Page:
Following this weekend’s mass shooting in Orlando, our law enforcement partners have noted there are no credible threats to the region. However, we also want to continue to encourage area residents to report suspicious activity to local law enforcement. We can all help keep our communities safe by paying attention to our surroundings.

In addition, we believe it is important to share information on how people should prepare for active shooter events. While the subject is an unpleasant one, I encourage people to learn from the many public safety resources available about active shooter situations as part of their personal preparedness for emergencies.

Reporting Suspicious Activity – “See Something, Say Something” Tips

Suspicious activity is any observed behavior that could indicate terrorism or terrorism-related crime.

The U.S. Department of Homeland Security (DHS) says suspicious activity includes, but is not limited to:

  • Unusual items or situations: A vehicle is parked in an odd location, a package/luggage is unattended, a window/door is open that is usually closed, or other out-of-the-ordinary situations occur.
  • Eliciting information: A person questions individuals at a level beyond curiosity about a building’s purpose, operations, security procedures and/or personnel, shift changes, etc.
  • Observation/surveillance: Someone pays unusual attention to facilities or buildings beyond a casual or professional interest. This includes extended loitering without explanation (particularly in concealed locations); unusual, repeated, and/or prolonged observation of a building (e.g., with binoculars or video camera); taking notes or measurements; counting paces; sketching floor plans, etc.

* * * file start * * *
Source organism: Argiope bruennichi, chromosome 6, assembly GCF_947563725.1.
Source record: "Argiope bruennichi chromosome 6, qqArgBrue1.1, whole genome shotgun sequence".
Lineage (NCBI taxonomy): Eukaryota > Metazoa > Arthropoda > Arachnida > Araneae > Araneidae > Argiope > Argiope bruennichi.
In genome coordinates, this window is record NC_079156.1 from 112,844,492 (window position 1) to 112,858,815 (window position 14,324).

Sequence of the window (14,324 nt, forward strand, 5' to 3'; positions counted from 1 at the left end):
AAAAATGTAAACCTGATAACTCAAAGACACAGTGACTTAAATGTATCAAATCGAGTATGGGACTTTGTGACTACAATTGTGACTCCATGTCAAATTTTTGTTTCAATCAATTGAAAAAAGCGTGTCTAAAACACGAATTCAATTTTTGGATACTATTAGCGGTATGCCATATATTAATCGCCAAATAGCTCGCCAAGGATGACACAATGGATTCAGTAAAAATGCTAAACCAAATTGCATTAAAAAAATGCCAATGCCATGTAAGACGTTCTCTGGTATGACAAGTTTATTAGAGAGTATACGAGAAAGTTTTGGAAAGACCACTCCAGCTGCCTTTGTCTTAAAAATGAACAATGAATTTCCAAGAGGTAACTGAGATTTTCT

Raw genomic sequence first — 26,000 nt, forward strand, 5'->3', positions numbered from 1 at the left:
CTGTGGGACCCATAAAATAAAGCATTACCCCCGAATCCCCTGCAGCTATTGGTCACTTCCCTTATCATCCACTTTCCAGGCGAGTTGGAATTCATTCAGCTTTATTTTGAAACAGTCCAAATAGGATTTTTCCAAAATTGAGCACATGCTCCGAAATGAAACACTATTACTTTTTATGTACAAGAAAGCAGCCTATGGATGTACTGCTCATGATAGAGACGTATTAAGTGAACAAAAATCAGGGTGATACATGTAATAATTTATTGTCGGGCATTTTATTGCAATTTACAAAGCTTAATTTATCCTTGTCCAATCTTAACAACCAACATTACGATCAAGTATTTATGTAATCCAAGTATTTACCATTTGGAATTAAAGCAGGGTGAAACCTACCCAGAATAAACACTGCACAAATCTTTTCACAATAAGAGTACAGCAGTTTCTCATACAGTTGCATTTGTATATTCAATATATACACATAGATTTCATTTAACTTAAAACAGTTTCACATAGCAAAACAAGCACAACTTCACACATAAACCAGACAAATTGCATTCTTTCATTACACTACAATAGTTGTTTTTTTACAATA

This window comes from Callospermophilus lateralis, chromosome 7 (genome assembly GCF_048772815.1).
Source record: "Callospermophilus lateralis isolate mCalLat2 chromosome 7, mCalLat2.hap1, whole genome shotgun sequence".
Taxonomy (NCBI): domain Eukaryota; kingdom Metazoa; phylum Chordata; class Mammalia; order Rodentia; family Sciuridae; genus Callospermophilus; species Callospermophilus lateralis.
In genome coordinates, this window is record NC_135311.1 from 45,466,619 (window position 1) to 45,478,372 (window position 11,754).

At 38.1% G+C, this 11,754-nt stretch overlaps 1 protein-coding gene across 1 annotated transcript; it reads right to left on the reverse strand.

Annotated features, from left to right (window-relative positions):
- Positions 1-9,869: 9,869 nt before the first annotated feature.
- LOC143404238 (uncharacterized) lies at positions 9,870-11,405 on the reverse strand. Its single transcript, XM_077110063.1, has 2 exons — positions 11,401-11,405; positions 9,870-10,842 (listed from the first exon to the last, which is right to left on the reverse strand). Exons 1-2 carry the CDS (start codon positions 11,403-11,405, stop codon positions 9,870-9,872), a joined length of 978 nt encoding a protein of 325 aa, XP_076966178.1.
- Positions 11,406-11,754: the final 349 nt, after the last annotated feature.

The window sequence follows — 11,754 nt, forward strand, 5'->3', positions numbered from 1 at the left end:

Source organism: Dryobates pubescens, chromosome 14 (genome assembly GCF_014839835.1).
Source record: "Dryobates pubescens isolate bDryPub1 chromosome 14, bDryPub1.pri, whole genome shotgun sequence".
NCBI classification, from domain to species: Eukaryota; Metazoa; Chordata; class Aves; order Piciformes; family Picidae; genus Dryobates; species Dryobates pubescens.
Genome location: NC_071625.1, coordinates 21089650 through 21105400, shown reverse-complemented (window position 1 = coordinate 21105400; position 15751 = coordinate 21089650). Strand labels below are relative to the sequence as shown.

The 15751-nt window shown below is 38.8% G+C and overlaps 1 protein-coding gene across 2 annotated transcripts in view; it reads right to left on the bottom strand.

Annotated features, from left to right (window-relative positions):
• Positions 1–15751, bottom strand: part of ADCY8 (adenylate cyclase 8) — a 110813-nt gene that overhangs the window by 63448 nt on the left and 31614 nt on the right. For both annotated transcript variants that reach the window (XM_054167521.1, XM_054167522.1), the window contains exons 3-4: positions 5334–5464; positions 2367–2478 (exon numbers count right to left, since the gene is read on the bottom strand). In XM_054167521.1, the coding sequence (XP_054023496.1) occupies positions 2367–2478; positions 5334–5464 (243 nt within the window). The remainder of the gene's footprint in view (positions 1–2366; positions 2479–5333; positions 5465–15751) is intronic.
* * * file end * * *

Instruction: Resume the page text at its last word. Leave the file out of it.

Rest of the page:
If you see something suspicious, immediately call 9-1-1. If you remember something you saw earlier – whether it happened a few hours or days ago – call your local law enforcement agency’s non-emergency phone number. In Fairfax County, that number is 703-691-2131.

When reporting a suspicious activity, try to include:

  • Who or what you saw (e.g., height, weight, complexion, hair color, weapons, license plate, make of vehicle, etc.).
  • When you saw it.
  • Where it occurred.
  • Why it was suspicious.

Information reported to law enforcement is shared with partners throughout the region. For more information on See Something, Say Something and reporting suspicious activity, visit www.dhs.gov/see-something-say-something.

Active Shooter Resources

Local law enforcement agencies have promoted the DHS pamphlet on active shooter preparedness. DHS recommends that when an active shooter is in the vicinity, individuals must be prepared both mentally and physically to deal with the situation. Homeland Security highlights three options — run, hide and fight.

Run
  • Have an escape route and plan in mind.
  • Leave your belongings behind.
  • Evacuate regardless of whether others agree to follow.
  • Help others escape, if possible.
  • Do not attempt to move the wounded.
  • Prevent others from entering an area where the active shooter may be.
  • Keep your hands visible.
  • Call 9-1-1 when you are safe.
Hide
  • Hide in an area out of the shooter’s view.
  • Lock door or block entry to your hiding place.